Sustainability Illustrated offers engaging videos to learn about and teach sustainable development. Their goal is to change the world by making the best sustainability knowledge out there available for free in a short and engaging video format. Sustainability Illustrated is a project of AM Creative INC.

Schumacher Center for a New Economics

The Schumacher Center for a New Economics educates the public about an economics that supports both people and the planet. They believe that a fair and sustainable economy is possible and that citizens working for the common interest can build systems to achieve it. They recognize that the environmental and equity crises we now face have their roots in the current economic system.  The Schumacher Center for a New Economics combines theoretical research on economics with practical application, deliberately focusing on transformative systems and the principles that guide them.

The Story Factor by Annette Simmons

(from Powell’s) Over one hundred stories drawn from the front lines of business and government, as well as myths, fables, and parables from around the world, illustrate how story can be used to persuade, motivate, and inspire in ways that cold facts, bullet points, and directives can’t. These stories, combined with practical storytelling techniques, show anyone how to become a more effective communicator. From “”who I am” to “I-know-what-you’re thinking,” Simmons identifies the six stories you need to know how to tell and demonstrates how they can be applied. This revised edition offers a guide to using storytelling in specific business circumstances, including corporate reorganizations, layoffs, and diversity issues.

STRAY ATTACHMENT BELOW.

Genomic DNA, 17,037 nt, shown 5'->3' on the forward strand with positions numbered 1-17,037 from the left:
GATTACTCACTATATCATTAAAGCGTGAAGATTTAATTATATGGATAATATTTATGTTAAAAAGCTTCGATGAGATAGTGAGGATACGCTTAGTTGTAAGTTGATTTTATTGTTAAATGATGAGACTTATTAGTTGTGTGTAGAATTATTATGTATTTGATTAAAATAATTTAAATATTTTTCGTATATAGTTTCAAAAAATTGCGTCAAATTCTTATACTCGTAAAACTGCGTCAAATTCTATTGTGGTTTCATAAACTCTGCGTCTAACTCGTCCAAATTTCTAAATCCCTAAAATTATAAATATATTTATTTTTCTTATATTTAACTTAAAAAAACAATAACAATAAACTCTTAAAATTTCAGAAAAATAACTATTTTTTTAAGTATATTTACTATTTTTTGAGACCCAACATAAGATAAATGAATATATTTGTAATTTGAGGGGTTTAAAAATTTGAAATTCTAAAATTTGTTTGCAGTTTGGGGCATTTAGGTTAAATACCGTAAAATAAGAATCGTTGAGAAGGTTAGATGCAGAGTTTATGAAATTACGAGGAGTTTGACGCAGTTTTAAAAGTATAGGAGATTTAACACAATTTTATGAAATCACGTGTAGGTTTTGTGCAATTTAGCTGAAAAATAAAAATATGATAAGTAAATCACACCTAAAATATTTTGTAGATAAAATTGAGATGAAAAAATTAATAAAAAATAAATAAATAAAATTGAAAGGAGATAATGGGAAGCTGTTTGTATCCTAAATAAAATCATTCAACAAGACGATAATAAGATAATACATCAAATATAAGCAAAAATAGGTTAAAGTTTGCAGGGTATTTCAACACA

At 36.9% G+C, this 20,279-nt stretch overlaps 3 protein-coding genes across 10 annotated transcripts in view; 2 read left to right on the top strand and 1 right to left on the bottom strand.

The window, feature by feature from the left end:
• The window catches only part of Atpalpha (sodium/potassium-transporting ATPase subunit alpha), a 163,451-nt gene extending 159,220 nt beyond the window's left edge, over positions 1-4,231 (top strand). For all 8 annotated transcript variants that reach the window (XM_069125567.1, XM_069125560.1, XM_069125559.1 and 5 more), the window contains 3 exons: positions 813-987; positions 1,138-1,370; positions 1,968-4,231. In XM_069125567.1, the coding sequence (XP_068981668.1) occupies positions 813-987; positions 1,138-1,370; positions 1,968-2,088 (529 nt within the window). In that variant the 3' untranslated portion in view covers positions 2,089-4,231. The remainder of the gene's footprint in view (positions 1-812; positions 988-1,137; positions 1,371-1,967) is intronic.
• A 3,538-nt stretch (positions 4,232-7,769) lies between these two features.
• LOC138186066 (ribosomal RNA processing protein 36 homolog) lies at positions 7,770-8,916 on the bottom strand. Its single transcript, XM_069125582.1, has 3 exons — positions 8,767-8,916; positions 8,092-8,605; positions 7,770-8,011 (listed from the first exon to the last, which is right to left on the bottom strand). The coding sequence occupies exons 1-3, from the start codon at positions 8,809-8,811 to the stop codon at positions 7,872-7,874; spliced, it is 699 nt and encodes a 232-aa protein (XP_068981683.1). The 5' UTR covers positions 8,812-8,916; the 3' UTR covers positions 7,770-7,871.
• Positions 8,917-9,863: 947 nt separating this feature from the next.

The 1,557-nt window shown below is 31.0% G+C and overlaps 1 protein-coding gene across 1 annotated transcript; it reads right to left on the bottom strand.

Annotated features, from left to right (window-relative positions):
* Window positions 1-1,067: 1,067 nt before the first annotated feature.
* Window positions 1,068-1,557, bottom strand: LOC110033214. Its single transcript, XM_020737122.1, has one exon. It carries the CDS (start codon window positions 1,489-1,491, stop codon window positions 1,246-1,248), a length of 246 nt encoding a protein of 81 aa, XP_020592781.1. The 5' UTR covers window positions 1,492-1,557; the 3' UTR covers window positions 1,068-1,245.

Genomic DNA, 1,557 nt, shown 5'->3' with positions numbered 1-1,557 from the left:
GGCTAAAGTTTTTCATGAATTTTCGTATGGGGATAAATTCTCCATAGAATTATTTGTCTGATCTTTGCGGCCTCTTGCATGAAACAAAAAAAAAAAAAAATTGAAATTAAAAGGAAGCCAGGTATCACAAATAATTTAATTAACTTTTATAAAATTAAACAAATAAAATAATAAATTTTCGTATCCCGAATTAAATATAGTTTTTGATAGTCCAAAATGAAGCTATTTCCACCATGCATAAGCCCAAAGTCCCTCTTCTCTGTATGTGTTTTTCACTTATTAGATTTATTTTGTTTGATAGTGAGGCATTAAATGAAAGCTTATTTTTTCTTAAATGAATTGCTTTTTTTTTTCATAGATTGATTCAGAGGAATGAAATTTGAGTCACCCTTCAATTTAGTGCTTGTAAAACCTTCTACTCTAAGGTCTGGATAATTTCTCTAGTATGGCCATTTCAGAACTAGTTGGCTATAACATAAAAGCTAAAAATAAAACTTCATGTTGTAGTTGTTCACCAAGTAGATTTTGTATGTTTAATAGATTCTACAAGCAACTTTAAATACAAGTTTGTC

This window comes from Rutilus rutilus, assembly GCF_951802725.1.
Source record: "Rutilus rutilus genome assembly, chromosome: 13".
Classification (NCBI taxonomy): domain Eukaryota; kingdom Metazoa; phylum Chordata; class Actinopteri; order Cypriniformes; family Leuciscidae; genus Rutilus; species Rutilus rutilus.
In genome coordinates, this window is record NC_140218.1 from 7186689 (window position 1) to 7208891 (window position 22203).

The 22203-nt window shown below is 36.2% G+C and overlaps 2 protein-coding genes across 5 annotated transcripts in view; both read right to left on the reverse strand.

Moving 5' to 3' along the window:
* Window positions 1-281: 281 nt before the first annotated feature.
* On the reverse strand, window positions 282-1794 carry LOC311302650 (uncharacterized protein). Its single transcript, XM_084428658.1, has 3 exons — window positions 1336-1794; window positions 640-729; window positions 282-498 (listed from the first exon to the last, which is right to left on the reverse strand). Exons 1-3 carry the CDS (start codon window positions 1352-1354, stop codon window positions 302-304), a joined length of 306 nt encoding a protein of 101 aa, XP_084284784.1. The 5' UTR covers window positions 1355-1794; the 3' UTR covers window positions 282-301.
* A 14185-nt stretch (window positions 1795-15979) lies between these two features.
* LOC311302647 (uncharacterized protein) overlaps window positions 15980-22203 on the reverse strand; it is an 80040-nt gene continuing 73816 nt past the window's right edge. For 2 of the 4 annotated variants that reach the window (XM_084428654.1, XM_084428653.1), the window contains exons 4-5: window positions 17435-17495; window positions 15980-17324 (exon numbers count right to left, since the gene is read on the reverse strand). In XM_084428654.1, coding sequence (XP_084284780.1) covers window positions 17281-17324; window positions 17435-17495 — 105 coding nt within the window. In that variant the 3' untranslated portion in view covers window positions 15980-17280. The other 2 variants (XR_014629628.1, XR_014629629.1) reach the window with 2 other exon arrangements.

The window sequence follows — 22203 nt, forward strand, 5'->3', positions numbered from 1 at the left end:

Taking Action: Materials and Waste Check Lists

Use these check lists to take immediate action on materials use and waste in your organization.

League of Intrapreneurs

Social intrapreneurs are becoming key actors in the race towards a new economy. These corporate and institutional changemakers are developing scalable solutions to some of our most intractable problems from health to education to environment. But unlike social entrepreneurs, they are innovating from within business, governments and non-profits everywhere. The League of Intrapreneurs is a global action learning community that supports institutional innovators. They work to unlock the human potential and organizational assets inside our most powerful institutions to create positive impact in the world.

 

Session Two: Framing Sustainability

Natural Capitalism: Creating the Next Industrial Revolution by Paul Hawken, Amory Lovins, and Hunter Lovins

(from the publisher) Based on the principle that businesses can be good for the environment, Natural Capitalism shows how leading-edge companies are practicing a new type of industrialism that is both more efficient and more profitable, while simultaneously protecting the planet and creating jobs. Natural capitalism is a way of thinking that seeks to apply market principles to all sources of material value, most importantly natural resources. The authors have two related goals: first, to show the vast array of ecologically smart options available to businesses; second, to argue that it is possible for society and industry to adopt them.